(A propos of nothing, our dinner together followed my particularly successful solo trip to the supermarché. This time I kept a strict poker face at the Casino, not smiling at anyone at all, aside from a cute American girl who smiled at me first. I was very proud of myself, and felt, if not French, perhaps almost Canadian or something else halfway between.)

Perched at the top of a lonely hilltop, Tourtour's stone church and walled buildings look out over a ring of valley towards the far hills beyond. Cars were parked everywhichway around the town center's walls. We walked past Rue de Lavoir, where a stream of water coursed over a long shallow stone trough of water -- presumably everybody's washing machine from a hundred years ago and more. Just where all this rushing water is coming from is totally unclear to us. It hasn't rained in forever, as far as we know, yet the waterfall near our house is full, and there is water burbling up sweetly in every town center, in fountains you can drink from when you're hot, which we so often are.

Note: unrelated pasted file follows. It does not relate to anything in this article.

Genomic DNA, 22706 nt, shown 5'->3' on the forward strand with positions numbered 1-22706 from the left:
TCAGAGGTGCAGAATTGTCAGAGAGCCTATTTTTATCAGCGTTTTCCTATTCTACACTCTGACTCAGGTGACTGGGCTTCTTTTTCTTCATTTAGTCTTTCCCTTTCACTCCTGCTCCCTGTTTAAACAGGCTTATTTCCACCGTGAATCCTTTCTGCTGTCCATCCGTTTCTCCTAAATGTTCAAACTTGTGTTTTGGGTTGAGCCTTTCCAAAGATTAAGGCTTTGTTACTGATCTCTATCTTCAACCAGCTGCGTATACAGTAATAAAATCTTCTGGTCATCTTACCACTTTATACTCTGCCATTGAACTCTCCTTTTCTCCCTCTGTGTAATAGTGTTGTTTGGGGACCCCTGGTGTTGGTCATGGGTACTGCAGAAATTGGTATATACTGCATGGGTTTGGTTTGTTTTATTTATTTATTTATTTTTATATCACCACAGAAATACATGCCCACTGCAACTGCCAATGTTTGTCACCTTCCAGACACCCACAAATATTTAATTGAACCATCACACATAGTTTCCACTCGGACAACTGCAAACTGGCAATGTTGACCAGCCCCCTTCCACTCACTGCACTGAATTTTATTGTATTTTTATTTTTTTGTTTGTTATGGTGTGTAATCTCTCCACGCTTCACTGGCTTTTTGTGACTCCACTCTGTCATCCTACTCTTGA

There was a big private outdoor party at the many-towered Mairie, which looked over a big sandy petanque field, with its silver boulles lying in little piles. The petanque courts in turn looked over the valley in a half circle sweep. We chose an outdoor restaurant under a big London Plane Tree, the same tree that shades 361 1st Street back home. At the next table was an Italian family who got the giggles partway through dinner. A few tables over sat a group of sophisticated British teenagers, drinking wine and little bottles of beer and exclaiming wittily to one another. Our waiter was super charming and spoke great English, although we soldiered on trying out our French. Bill called me "ma femme" while ordering my lasagne, which I believe translated as "my woman," making him sound very macho and protective. The pizza the girls ordered was delicious.